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DDR3-1333 Speed and Latency Shootout

Overclocking Results

Overclocking often requires increased voltage, but some modules are less tolerant of voltage increases than others. Likewise, some overclockers are more enthusiastic than others, so we picked three voltage levels to represent the majority of builders: stock (1.50 Volts), which is a reasonably safe over-voltage level (1.80 Volts); and an insane "extreme enthusiast" level (2.10 Volts). Notice that even our "reasonably safe" 1.80 volt testing increases the default voltage by 20%, yet we're fairly confident that most modules can tolerate this setting through several years of use.

To keep things fair, we set all modules to loose 9-9-9-24 timings for overclock tests. How far did we get?

OCZ Platinum DDR3-1333 easily beats competitors at 2.10 volts, trouncing even the same brand's "ReaperX" extreme-overclocking model. Wintec AMPX comes in second place overall, with the highest 1.80 volt overclock but an inability to gain from a further increase to 2.10 volts.

We were surprised that the OCZ ReaperX modules didn't overclock better at 2.10 volts than at 1.80 volts, because they're cooled so well. Yet, OCZ wasn't the only company to have its high-end parts fall behind its own lower-rated parts, as Kingston's office-grade PC3-10600 also beat its extreme-performance HyperX PC3-11000.

Now we can compare the performance of each kit's "rated timings" to that of its highest-speed CAS 9 settings. PC Mark 2005's memory bench leads the benchmark session.

Did we really need benchmarks to prove the fastest modules had the best performance? Probably not, but they certainly drive the point home. Yet, the OCZ ReaperX's 928 MHz memory clock somehow beat the 930 MHz memory clock of Wintec's AMPX, probably by using a different combination of timings other than the four we set manually.

Thomas Soderstrom
Thomas Soderstrom is a Senior Staff Editor at Tom's Hardware US. He tests and reviews cases, cooling, memory and motherboards.
  • dv8silencer
    I have a question: on your page 3 where you discuss the memory myth you do some calculations:

    "Because cycle time is the inverse of clock speed (1/2 of DDR data rates), the DDR-333 reference clock cycled every six nanoseconds, DDR2-667 every three nanoseconds and DDR3-1333 every 1.5 nanoseconds. Latency is measured in clock cycles, and two 6ns cycles occur in the same time as four 3ns cycles or eight 1.5ns cycles. If you still have your doubts, do the math!"

    Based off of the cycle-based latencies of the DDR-333 (CAS 2), DDR2-667 (CAS 4), and DDR3-1333 (CAS8), and their frequences, you come to the conclusion that each of the memory types will retrieve memory in the same amount of time. The higher CAS's are offset by the frequences of the higher technologies so that even though the DDR2 and DDR3 take more cycles, they also go through more cycles per unit time than DDR. How is it then, that DDR2 and DDR3 technologies are "better" and provide more bandwidth if they provide data in the same amount of time? I do not know much about the technical details of how RAM works, and I have always had this question in mind.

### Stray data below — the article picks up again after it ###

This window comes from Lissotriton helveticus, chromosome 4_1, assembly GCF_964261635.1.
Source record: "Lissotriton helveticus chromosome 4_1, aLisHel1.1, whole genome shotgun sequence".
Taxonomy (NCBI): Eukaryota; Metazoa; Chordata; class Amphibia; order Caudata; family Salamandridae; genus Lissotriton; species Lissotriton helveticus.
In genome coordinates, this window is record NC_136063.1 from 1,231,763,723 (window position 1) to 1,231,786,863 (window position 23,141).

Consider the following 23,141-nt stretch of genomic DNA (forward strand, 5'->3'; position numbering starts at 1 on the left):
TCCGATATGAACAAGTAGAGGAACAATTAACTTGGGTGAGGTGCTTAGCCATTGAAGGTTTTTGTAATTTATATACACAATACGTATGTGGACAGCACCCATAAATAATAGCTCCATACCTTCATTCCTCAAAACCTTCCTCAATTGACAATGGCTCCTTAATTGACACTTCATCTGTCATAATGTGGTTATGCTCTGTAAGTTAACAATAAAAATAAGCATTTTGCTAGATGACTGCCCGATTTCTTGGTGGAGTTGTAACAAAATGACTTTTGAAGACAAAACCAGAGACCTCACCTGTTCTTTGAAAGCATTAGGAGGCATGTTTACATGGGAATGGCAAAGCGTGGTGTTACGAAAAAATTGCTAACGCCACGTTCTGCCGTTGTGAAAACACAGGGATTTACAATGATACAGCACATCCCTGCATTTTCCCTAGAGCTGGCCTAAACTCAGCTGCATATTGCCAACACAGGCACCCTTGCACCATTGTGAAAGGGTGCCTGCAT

• Latency = How fast you can get to the "goodies"
    Bandwidth = Rate at which you can get the "goodies"
  • So, I have OCZ memory I can run stable at
    7-7-6-24-2t at 1333Mhz or
    9-9-9-24-2t at 1600Mhz
    This is FSB at 1600Mhz unlinked. Is there a method to calculate the best setting without running hours of benchmarks?
  • Sorry dude but you are underestimating the ReapearX modules,
    however hard I want to see what temperatures were other modules at
    a voltage of ~ 2.1v, does not mean that the platinum series is not performant but I saw a ReapearX which tended easy to 1.9v(EVP)940Mhz, that means nearly a DDR 1900, which is something, but in chapter of stability/temperature in hours of functioning, ReapearX beats them all.
  • All SDRAM (including DDR variants) works more or less the same, they are divided in banks, banks are divided in rows, and rows contain the data (as columns).
    First you issue a command to open a row (this is your latency), then in a row you can access any data you want at the rate of 1 datum per cycle with latency depending on pipelining.

    So for instance if you want to read 1 datum at address 0 it will take your CAS lat + 1 cycle.

    So for instance if you want to read 8 datums at address 0 it will take your CAS lat + 8 cycle.

    Since CPUs like to fill their cache lines with the next data that will probably be accessed they always read more than what you wanted anyway, so the extra throughput provided by higher clock speed helps.

    But if the CPU stalls waiting for RAM it is the latency that matters.
  • what is on pc3-10600s "s" ?